West goes to seed: Louisville, Ariz. advance Wildcats show Va. that they also can win ugly, 71-58 NCAA TOURNAMENT

March 21, 1994|By Paul McMullen | Paul McMullen,Sun Staff Writer

SACRAMENTO, Calif. -- The critics carping that Arizona was just another wimp from the West were silenced by the Wildcats' 71-58 pounding of Virginia yesterday.

Of the nine teams from western conferences in the NCAA tournament, Arizona was the only one to get past the first round, and the Wildcats are still alive thanks to the blue-collar number they did on the Cavaliers in the second round at the Arco Arena. Arizona, second-seeded in the West Regional, will meet Louisville in the third round Thursday in Los Angeles.

Ninth-ranked Arizona (27-5) had its worst shooting game in six weeks, but showed that Virginia didn't corner the market on winning ugly. The Wildcats did it with a 47-36 rebounding edge and defense, holding the Cavaliers scoreless for more than five minutes in the first half and seven in the second. Two days after Loyola made 27.9 percent of its shots against Arizona, Virginia (18-13) could muster only 31.1.

"We've been a strong defensive team all year long, and our players haven't been given the credit they deserve for that," said coach Lute Olson, standing on a new soapbox after the Wildcats had effectively ended the interrogation regarding their first-round failures of the past two years.

Some pages of the Wildcats' script remained the same, as the backcourt of Khalid Reeves and Damon Stoudamire had 30 and 20 points, respectively, against what was supposed to be a stiff challenge from Cornel Parker and Harold Deane.

A 41.0 percent shooter from three-point range, Reeves missed all five of his long-distance attempts. The resourceful native of New York could still pull up for short jumpers or take it all the way in. He had 13 free throws, more than twice as many as Virginia, which had season lows of six attempts and three made.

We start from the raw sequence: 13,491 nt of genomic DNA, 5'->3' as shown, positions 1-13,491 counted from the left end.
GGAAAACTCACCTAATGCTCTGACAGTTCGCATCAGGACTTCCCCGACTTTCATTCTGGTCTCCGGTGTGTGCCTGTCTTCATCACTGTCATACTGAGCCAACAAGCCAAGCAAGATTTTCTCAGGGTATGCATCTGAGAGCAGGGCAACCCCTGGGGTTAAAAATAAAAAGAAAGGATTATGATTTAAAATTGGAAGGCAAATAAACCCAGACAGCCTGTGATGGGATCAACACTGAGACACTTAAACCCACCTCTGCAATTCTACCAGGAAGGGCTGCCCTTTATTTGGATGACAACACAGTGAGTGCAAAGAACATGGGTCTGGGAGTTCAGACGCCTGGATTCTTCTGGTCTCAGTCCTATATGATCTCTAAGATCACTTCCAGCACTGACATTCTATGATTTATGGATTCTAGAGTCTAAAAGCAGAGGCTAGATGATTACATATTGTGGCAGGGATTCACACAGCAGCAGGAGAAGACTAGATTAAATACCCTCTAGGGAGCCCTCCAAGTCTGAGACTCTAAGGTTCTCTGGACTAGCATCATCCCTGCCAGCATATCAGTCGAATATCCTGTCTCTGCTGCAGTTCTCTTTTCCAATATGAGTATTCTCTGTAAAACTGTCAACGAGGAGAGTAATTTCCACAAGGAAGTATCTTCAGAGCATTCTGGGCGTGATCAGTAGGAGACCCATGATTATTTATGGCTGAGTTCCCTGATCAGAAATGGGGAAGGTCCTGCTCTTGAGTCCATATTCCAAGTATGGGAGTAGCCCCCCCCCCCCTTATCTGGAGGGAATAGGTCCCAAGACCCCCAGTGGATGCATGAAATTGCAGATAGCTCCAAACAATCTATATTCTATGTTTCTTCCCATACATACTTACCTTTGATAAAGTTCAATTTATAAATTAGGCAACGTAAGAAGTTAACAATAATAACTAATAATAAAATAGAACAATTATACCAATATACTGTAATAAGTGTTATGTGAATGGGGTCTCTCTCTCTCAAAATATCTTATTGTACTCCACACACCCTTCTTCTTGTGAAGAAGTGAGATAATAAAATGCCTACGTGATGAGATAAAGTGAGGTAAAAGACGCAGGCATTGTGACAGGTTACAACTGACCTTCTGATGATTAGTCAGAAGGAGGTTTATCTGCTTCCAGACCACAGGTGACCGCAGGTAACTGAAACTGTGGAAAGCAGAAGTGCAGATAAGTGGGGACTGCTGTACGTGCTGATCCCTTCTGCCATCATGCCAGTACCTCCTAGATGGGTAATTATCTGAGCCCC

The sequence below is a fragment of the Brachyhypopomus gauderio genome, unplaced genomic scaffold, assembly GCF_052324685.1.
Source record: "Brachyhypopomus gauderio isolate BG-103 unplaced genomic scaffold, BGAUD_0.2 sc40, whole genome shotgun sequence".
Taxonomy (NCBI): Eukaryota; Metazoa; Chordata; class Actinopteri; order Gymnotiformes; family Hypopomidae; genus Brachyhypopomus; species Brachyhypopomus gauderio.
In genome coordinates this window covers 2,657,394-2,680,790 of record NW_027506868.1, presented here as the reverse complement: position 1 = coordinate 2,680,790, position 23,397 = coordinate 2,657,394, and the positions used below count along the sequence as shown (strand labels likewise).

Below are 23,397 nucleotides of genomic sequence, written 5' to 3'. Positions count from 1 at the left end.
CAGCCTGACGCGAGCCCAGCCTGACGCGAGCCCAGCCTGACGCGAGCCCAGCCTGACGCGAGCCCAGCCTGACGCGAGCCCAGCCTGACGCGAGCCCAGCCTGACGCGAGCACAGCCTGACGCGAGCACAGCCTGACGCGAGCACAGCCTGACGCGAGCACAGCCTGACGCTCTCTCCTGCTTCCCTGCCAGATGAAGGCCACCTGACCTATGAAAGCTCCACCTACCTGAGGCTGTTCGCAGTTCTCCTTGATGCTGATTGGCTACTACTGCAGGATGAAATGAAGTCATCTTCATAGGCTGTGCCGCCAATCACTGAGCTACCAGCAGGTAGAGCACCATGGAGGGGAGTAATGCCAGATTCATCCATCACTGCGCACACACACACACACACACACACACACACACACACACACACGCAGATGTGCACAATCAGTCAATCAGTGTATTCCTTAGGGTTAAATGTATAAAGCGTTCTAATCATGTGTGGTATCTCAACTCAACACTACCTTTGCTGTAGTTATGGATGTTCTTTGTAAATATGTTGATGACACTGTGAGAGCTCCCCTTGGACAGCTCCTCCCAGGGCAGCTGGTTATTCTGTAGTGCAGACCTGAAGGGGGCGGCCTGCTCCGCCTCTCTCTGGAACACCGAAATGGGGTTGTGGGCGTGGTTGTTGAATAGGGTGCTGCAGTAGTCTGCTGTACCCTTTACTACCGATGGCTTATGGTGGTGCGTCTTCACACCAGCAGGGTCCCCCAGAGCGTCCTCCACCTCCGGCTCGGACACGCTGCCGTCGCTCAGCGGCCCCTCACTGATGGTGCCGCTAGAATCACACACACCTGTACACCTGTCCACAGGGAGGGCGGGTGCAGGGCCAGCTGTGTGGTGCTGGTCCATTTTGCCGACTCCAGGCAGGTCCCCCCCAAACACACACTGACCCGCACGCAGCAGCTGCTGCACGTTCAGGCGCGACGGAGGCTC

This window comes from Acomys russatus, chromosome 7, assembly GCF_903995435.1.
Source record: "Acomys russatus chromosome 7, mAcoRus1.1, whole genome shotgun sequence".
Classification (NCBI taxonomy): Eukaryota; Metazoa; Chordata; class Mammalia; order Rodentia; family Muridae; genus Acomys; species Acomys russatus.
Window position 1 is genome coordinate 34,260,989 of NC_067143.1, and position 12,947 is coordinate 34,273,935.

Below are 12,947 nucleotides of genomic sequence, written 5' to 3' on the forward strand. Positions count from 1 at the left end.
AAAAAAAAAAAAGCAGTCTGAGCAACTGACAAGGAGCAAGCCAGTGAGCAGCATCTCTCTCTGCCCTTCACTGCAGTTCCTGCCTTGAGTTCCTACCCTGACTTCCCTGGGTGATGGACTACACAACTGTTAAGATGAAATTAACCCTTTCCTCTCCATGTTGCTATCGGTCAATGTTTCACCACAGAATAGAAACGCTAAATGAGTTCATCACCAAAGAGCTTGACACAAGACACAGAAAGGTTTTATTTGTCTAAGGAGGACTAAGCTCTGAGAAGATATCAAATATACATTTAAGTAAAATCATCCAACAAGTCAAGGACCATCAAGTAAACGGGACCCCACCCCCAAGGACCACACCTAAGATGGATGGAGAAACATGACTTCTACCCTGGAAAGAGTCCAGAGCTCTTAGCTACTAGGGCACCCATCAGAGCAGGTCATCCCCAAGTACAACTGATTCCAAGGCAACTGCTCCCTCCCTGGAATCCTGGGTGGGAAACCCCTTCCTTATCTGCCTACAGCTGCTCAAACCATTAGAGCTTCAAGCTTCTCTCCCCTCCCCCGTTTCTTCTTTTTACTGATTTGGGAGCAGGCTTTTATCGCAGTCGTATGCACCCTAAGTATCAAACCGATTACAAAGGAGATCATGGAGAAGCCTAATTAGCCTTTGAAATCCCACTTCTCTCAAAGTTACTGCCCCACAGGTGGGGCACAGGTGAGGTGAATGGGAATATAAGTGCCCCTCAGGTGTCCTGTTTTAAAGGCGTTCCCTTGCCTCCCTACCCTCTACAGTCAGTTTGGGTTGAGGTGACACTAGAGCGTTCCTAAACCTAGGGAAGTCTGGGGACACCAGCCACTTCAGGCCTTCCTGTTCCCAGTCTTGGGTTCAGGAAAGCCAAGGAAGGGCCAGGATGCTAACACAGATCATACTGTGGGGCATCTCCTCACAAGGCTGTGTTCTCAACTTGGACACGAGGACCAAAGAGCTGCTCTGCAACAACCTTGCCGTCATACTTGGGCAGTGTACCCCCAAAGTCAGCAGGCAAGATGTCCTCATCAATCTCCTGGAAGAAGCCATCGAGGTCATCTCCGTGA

Parker, regarded by some as the best defender in the nation, stopped Grant Hill, Bob Sura and Donald Williams in the Atlantic Coast Conference. He followed Reeves everywhere in the first half, but the space around Reeves grew when Parker got his second foul in the 16th minute and his third in the 21st.

A second-team All-American, Reeves scored 15 of the Wildcats' 19 points in the first 10 minutes of the second half.

"He came out in the second half more aggressive, and I was timid after I got my third foul," Parker said.

One pre-game report had Parker saying that Reeves was no Grant Hill.

"I don't know how he [Parker] can say that," Reeves had responded. "He hasn't played against me. I'm one of the top players in the country."

Arizona, the Pac-10 champion, got Virginia's respect when the Cavaliers had the ball, limiting the shot selection of a team that doesn't shoot well to begin with. Virginia's droughts allowed the Wildcats a 16-0 run in the first half and a 10-0 run in the second, when the Cavaliers missed 12 straight shots after they had come within 52-46 with 9:57 left.

Center Junior Burrough had 20 points, but he needed 22 shots to get them.

After Olson improved his NCAA tournament record against the ACC to 3-0, his counterpart was asked how much farther Arizona could go.

"They're capable of getting to Charlotte [for the Final Four], but they probably have to shoot better than they did today [43.6]," Virginia coach Jeff Jones said. "Everyone said coming in they had the best backcourt in the country, and you wouldn't get a whole lot of disagreement from us."

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